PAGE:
William Saletan, via Slate:
In Syria, the U.S. has used the T-word to describe rebel operations that inflicted mass casualties, such as two car bombs that killed 44 people in Damascus last December. Russia and China have used the same language. Russia’s foreign ministry called the December explosions a “barbarian terror attack,” and China condemned them as “terrorist bombings.” In May, 55 people died, and more than 300 were wounded, in another pair of blasts. Russia’s deputy foreign minister blamed “terrorist groups,” as did China.
Wednesday’s Damascus bombing was different. The insurgents detonated their device so close to their target—the country’s military elite—that everyone known to have died was one of the bad guys. So while President Obama and Secretary of State Hillary Clinton denounced the Bulgarian tragedy as a “terrorist attack,” nobody in the U.S. government applied that word to what happened in Damascus. Defense Secretary Leon Panetta, who as CIA director in 2009 oversaw the agency’s abuse of the T-word in the Afghan incident, called the Syrian blast what it was: an “escalation in the fighting.” A State Department spokesman essentially said Assad’s henchmen got what was coming to them: “The United States does not welcome further bloodshed in Syria. We note, however, that these men were key architects of the Assad regime’s assault on the Syrian people.”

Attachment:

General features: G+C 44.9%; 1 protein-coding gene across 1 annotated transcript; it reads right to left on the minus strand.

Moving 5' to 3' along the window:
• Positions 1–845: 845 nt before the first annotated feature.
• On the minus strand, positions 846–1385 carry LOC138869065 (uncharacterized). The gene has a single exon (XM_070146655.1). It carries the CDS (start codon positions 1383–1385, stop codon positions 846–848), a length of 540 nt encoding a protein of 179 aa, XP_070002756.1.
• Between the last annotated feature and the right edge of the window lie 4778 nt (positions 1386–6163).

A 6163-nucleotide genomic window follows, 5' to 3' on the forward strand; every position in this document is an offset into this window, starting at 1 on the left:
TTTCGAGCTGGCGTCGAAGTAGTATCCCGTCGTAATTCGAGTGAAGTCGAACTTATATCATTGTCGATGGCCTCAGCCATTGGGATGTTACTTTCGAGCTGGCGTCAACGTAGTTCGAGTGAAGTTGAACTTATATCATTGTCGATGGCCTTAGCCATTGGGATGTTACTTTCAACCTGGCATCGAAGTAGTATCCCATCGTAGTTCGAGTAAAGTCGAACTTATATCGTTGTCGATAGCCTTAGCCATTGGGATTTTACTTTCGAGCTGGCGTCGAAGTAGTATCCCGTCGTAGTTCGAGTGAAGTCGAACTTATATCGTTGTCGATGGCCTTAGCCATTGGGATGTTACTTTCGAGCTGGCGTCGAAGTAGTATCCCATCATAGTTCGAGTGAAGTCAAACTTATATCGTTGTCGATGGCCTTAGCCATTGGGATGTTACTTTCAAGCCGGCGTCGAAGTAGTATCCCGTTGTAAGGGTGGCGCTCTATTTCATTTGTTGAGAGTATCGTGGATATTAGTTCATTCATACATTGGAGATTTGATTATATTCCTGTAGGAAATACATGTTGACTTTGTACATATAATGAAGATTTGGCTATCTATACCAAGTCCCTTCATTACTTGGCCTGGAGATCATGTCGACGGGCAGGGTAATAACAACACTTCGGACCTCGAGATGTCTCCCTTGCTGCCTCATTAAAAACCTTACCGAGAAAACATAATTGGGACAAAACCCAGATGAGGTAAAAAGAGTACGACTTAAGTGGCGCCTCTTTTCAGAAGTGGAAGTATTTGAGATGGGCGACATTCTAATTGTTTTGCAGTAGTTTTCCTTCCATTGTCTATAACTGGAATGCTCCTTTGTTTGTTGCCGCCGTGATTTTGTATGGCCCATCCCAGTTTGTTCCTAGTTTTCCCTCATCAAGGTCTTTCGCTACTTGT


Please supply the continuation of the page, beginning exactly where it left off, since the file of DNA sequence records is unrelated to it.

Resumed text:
Read the rest here.